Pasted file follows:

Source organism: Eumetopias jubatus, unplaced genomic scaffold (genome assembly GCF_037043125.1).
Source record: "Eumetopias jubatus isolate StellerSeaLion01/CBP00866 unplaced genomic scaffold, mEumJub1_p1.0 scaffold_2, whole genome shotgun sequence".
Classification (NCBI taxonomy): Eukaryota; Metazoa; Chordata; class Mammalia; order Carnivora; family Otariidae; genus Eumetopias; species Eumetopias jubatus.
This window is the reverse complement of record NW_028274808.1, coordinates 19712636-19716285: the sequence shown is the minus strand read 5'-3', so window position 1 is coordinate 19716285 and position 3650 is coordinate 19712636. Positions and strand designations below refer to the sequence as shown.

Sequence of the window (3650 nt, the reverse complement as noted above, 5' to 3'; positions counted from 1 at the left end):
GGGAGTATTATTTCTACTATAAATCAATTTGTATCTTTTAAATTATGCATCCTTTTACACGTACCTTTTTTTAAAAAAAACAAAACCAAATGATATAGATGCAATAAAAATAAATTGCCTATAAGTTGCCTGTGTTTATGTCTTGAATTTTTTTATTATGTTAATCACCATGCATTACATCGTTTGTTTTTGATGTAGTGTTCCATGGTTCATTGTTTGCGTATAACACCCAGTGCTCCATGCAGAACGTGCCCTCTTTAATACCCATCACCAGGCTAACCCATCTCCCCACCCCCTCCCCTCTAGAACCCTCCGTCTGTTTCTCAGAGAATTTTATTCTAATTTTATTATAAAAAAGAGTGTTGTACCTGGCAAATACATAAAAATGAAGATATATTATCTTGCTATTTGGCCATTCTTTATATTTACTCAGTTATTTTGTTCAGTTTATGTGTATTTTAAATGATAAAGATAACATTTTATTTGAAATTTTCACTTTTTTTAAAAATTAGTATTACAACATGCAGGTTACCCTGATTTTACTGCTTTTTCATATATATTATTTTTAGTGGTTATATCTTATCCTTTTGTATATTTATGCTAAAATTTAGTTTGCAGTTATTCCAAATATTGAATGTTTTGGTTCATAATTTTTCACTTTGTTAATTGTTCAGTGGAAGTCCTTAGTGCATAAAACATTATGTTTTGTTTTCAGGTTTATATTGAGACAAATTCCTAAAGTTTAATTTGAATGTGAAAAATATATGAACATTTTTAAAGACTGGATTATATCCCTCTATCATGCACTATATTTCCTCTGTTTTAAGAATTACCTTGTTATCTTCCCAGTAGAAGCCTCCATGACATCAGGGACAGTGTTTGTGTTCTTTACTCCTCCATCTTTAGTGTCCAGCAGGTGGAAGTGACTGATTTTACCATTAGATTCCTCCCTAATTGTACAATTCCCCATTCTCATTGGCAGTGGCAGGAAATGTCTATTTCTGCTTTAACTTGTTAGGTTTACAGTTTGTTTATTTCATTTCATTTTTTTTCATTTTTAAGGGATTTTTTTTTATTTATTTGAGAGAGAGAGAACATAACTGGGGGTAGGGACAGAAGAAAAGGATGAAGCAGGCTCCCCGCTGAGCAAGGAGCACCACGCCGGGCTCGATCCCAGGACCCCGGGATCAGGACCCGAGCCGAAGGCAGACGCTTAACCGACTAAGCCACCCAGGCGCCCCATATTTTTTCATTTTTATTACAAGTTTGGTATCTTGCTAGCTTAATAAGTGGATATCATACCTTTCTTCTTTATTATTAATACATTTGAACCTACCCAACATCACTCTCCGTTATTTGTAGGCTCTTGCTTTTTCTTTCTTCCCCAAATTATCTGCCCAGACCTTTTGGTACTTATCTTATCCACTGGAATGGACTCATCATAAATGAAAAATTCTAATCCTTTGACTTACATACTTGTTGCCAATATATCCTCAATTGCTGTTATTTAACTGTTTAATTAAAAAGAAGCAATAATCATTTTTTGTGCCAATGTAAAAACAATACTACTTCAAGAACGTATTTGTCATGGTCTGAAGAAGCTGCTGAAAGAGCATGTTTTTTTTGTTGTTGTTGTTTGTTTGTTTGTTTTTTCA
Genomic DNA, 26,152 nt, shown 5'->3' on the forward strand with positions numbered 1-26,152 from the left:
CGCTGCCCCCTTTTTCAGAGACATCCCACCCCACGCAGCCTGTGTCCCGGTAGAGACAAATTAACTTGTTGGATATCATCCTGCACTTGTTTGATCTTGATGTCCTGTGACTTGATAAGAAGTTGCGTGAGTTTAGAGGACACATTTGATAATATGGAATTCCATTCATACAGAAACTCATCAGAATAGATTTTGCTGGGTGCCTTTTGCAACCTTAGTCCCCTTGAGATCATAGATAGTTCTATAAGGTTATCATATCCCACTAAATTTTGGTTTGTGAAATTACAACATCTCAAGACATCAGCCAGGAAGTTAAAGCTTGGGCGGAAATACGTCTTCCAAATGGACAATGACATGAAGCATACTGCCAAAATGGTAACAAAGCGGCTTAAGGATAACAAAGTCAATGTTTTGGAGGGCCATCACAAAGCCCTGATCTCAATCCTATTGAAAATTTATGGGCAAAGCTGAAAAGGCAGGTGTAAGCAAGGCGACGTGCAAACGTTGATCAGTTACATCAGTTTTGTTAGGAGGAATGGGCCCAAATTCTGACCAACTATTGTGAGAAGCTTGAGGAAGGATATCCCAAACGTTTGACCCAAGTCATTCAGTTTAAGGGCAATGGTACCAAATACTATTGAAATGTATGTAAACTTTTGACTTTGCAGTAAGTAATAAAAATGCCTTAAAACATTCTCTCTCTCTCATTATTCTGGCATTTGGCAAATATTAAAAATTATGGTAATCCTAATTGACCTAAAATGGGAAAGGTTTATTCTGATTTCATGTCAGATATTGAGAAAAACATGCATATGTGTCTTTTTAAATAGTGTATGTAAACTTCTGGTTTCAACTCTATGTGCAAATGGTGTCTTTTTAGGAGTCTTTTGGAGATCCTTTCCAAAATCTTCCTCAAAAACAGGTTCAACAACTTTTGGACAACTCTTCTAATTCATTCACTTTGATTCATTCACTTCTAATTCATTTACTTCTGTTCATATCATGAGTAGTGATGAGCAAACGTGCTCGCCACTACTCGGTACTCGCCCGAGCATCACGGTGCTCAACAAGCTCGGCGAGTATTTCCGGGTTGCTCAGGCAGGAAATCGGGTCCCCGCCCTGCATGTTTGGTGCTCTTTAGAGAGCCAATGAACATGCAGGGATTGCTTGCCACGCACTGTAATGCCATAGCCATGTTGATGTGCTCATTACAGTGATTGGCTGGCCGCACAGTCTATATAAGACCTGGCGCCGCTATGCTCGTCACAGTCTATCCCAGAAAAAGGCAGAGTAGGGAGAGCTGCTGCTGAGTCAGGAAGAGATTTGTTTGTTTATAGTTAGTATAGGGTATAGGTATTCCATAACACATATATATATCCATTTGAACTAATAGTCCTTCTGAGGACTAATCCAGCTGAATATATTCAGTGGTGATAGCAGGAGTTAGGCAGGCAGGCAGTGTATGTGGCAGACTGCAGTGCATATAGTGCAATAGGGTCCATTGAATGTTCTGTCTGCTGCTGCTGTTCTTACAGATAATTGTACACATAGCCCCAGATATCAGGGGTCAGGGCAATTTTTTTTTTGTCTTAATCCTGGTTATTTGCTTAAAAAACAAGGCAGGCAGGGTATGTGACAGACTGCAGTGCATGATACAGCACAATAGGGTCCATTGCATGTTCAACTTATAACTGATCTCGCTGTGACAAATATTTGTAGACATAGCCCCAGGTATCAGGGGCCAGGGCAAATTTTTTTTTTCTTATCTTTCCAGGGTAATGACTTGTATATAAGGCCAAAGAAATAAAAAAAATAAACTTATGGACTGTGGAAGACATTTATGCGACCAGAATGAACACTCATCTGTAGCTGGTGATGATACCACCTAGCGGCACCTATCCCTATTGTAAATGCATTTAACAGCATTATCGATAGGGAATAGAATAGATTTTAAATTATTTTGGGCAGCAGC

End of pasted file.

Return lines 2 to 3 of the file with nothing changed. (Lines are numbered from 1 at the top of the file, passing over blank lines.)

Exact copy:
Source record: "Eumetopias jubatus isolate StellerSeaLion01/CBP00866 unplaced genomic scaffold, mEumJub1_p1.0 scaffold_2, whole genome shotgun sequence".
Classification (NCBI taxonomy): Eukaryota; Metazoa; Chordata; class Mammalia; order Carnivora; family Otariidae; genus Eumetopias; species Eumetopias jubatus.